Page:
Comparative Gastronomy: Dried Beef

While cold storage for food preservation was known to the ancients, it only became a modern convenience within the last century. Likewise, modern supermarkets, with their endless selections of shrink-wrapped meat products, is relatively new.

For millennia, the meat that came from slaughtered animals would necessarily have to be preserved in some way to prevent it from going rancid. One of the easiest and most long-lasting (think “Ancient Egypt”) methods was to dry small strips of raw meat.

This method of food preservation has migrated across time and continents, with each region putting its own method and seasoning imprimatur on it. The preparation is essentially the same, where strips of meat are salted, cured, and/or flavored, then left to dry either in the sun, over a slow fire, or smoked. The result is a wide variety of styles and flavors of what we know as jerky.

Below are just a sample of what are dozens if not hundreds of variations of beef jerky available throughout the world.

Bak Kwa – China

Made from ground meat, this thin wafer of slightly sweet jerky is a favorite during the Chinese New Year.

Biltong – South Africa/Australia

Biltong is often macerated in vinegar before seasoned and left to air dry for up to two weeks.

Carne de Sol/Jabá – Brazil

South America has a number of jerky preparations, but carne de sol is the most well-known. With its origins in Sephardic Jewry, carne de sol is beef that has been salted, then left to dry in the sun for two days.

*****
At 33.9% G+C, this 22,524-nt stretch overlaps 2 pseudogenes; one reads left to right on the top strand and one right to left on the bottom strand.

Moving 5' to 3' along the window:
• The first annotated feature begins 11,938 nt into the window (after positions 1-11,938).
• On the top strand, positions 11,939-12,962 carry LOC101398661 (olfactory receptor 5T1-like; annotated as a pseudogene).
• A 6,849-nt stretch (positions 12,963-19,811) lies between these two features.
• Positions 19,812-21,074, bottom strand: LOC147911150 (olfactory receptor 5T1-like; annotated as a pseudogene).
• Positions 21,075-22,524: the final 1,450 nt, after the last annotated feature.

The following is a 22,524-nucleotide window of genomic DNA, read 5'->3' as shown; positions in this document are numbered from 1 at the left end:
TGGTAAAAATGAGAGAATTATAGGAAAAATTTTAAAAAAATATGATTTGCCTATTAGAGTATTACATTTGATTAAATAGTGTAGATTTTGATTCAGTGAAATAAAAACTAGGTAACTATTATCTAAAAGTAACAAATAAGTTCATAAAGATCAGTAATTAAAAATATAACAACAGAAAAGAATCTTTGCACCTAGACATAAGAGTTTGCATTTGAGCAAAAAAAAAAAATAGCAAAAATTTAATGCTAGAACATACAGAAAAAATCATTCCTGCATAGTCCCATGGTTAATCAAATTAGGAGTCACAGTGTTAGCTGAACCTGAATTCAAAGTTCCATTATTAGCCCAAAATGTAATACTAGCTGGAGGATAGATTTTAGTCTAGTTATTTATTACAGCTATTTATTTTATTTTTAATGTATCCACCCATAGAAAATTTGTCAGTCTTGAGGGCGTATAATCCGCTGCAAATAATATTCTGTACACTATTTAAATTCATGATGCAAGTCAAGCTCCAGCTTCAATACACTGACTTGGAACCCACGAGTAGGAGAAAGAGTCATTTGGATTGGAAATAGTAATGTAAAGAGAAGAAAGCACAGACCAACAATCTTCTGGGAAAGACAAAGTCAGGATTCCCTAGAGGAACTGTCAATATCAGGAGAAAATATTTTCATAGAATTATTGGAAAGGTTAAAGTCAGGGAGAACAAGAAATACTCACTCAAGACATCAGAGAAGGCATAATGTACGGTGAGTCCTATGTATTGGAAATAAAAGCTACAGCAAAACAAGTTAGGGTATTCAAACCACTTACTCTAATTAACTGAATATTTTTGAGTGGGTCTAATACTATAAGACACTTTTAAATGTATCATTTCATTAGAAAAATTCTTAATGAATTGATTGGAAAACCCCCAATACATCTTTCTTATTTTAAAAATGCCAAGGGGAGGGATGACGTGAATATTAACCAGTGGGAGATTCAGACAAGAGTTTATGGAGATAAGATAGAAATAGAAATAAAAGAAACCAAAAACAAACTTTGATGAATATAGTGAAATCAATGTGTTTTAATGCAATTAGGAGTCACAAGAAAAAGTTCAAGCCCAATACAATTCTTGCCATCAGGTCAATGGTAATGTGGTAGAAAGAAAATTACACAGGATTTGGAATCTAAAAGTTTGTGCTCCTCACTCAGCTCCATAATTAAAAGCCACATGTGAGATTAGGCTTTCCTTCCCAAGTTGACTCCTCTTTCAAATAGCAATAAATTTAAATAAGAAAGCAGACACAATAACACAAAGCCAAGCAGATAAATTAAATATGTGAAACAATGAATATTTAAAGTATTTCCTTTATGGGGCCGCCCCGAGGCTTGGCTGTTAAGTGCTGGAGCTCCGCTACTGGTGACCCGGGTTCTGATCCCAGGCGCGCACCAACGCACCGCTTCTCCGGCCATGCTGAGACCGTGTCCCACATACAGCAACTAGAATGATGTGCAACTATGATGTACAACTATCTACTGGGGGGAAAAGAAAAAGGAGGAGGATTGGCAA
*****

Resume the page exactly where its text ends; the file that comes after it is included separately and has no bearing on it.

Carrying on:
Ch’arki – South America

This South American dried beef is the source of the name “jerky.” It is usually made from beef, but may also be made with llama or alpaca meat.

Coppiette – Italy

These Roman dried beef strips, usually from the hind leg, are flavored with fennel and hot peppers.


Dried strips of beef that have been salted and/or seasoned, then oven or air dried.


This Nigerian form of jerky is dried, then immersed in a spicy peanut sauce, then dried again.

Niu Rou Gan

What’s different and interesting in this Mandarin Chinese version of dried beef is that it is first boiled to remove impurities, then stir fried to add flavor, then finally either air or oven-dried.

Quwant’a – Ethiopia

Often seasoned with the cardamom and/or fiery spice mixture berebere, this jerky is oven-dried and used in the popular dish Quwant’a FirFir.

Sámi Reindeer Gurpi

Made from the scraps of reindeer butchery, gurpi is wrapped in caul fat and smoked for hours.



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